Brand Names: U.S.
Afinitor; Afinitor Disperz; Zortress
Brand Names: Canada
- Long-term use may raise the chance of cancer and unsafe infections. Your child will be closely watched while taking this drug.
- Sometimes drugs are not safe when your child takes them with other drugs. Taking them together can cause bad side effects. This is one of those drugs. Be sure to talk to your child’s doctor about all the drugs your child takes.
What is this drug used for?
- It is used to treat a type of brain tumor.
Is it safe for my child to take this drug?
- Not if your child has an allergy to everolimus, temsirolimus, sirolimus, or any other part of this drug.
- Be sure to let the doctor know if your child has any allergies or side effects to drugs, foods, or dyes. Make sure to tell about the allergy and what signs your child had. This includes telling about rash; hives; itching; shortness of breath; wheezing; cough; swelling of face, lips, tongue, or throat; or any other signs.
- Not if your child takes any drugs (prescription or OTC, natural products, vitamins) that must not be taken with this drug, like certain drugs that are used for HIV, infections, or low mood (depression). There are many drugs that must not be taken with this drug.
What are some things I need to know or do while my child takes this drug?
- Tell dentists, surgeons, and other doctors that your child is using this drug.
- The chance of cancer is higher after using this drug. Talk with the doctor.
- If your child has high blood sugar (diabetes), talk with the doctor.
- If your child has high cholesterol, talk with the doctor.
- If your child is being treated for any infection, talk with the doctor.
- If your child has liver disease, talk with the doctor.
- Have your child’s blood work checked. Talk with your child’s doctor.
- Check all drugs your child is taking with your child’s doctor. This drug may not mix well with some other drugs.
- Avoid giving your child grapefruit and grapefruit juice.
- Your child may get sunburned more easily. Avoid lots of sun, sunlamps, and tanning beds. Use sunscreen and dress your child in clothing and eyewear that protects him/her from the sun.
- Talk with the doctor before your child gets any vaccines. Use with this drug may either raise the chance of very bad infection or make the vaccine not work as well.
- Make sure your child avoids being near anyone who has had a recent live vaccine. There are many types of live vaccines. Ask your doctor or pharmacist if you are not sure.
- This drug may cause fertility problems. This may affect being able to have children. Talk with the doctor.
What are some side effects that I need to call my child’s doctor about right away?
WARNING/CAUTION: Even though it may be rare, some people may have very bad and sometimes deadly side effects when taking a drug. Tell your child’s doctor or get medical help right away if your child has any of the following signs or symptoms that may be related to a very bad side effect:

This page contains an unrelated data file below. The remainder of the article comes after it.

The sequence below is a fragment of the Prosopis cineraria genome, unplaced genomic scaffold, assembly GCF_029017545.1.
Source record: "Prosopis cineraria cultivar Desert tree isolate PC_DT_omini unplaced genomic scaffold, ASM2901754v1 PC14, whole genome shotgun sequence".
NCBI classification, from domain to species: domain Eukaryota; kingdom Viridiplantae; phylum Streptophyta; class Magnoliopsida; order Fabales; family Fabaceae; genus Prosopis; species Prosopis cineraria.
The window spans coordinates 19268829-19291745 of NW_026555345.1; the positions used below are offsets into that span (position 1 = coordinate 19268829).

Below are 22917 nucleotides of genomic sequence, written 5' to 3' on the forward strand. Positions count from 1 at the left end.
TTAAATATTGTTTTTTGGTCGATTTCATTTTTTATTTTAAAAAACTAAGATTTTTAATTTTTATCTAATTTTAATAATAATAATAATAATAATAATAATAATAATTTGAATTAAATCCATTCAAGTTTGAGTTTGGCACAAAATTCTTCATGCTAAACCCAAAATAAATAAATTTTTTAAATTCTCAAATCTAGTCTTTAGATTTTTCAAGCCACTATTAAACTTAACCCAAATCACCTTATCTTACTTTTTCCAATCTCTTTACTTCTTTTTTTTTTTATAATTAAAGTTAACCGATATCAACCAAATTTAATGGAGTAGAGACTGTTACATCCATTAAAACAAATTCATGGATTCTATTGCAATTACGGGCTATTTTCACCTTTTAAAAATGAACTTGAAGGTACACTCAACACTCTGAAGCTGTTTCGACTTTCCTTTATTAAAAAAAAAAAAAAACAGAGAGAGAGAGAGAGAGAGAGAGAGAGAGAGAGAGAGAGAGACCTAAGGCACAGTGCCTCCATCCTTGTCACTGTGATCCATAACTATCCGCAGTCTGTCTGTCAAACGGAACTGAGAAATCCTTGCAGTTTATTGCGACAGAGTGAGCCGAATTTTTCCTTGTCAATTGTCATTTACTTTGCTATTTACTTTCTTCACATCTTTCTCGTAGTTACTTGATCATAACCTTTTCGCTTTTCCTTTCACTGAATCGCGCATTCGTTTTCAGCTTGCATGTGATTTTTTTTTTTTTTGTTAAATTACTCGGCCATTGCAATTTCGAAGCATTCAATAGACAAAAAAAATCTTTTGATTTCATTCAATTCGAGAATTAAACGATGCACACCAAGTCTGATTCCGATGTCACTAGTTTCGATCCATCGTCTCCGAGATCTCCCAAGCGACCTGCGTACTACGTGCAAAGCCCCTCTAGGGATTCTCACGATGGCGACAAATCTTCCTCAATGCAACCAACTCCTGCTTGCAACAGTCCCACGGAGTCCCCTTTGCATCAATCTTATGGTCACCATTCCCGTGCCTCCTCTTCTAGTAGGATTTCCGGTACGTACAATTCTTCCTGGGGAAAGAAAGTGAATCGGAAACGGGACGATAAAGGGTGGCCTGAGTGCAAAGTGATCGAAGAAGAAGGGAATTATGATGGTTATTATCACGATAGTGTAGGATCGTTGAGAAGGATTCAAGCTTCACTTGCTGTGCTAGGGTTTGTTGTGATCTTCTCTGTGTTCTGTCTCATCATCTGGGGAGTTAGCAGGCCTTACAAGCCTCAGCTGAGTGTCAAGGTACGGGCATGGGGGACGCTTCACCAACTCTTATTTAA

- Signs of an allergic reaction, like rash; hives; itching; red, swollen, blistered, or peeling skin with or without fever; wheezing; tightness in the chest or throat; trouble breathing or talking; unusual hoarseness; or swelling of the mouth, face, lips, tongue, or throat.
- If your child shows any signs of infection. These include a fever of 100.4°F (38°C) or higher, chills, very bad sore throat, ear or sinus pain, cough, more sputum or change in color or sputum, pain with passing urine, mouth sores, wound that will not heal, or anal itching or pain.
- Signs of liver problems like dark urine, feeling tired, not hungry, upset stomach or stomach pain, light-colored stools, throwing up, or yellow skin or eyes.
- Redness or irritation of the palms of hands or soles of feet.
- If your child has weakness, numbness, or tingling.
- If your child has chest pain or pressure.
- If your child has very bad belly pain.
- If your child has a very bad upset stomach or is throwing up.
- If your child has very loose stools (diarrhea).
- If your child has any bruising or bleeding.
- If your child has very bad mouth irritation.
- If your child has a fast heartbeat.
- A heartbeat that does not feel normal.
- If your child has a seizure.
- If your child has very bad dizziness or passing out.
- If your child has a very bad headache.
- If your child is feeling very tired or weak.
- Muscle pain or weakness.
- Period (menstrual) changes. These may include a missed period.
- Mood changes.
- Change in the way your child acts.
- If your child has very bad back pain.
- If your child gets a rash.
- This drug may affect how wounds heal. Sometimes, people with wound healing problems have needed surgery. Call the doctor right away if your child has a wound that is red, warm, painful, or swollen. Call the doctor right away if your child has a wound that opens up or if there is blood, fluid, or pus in a wound.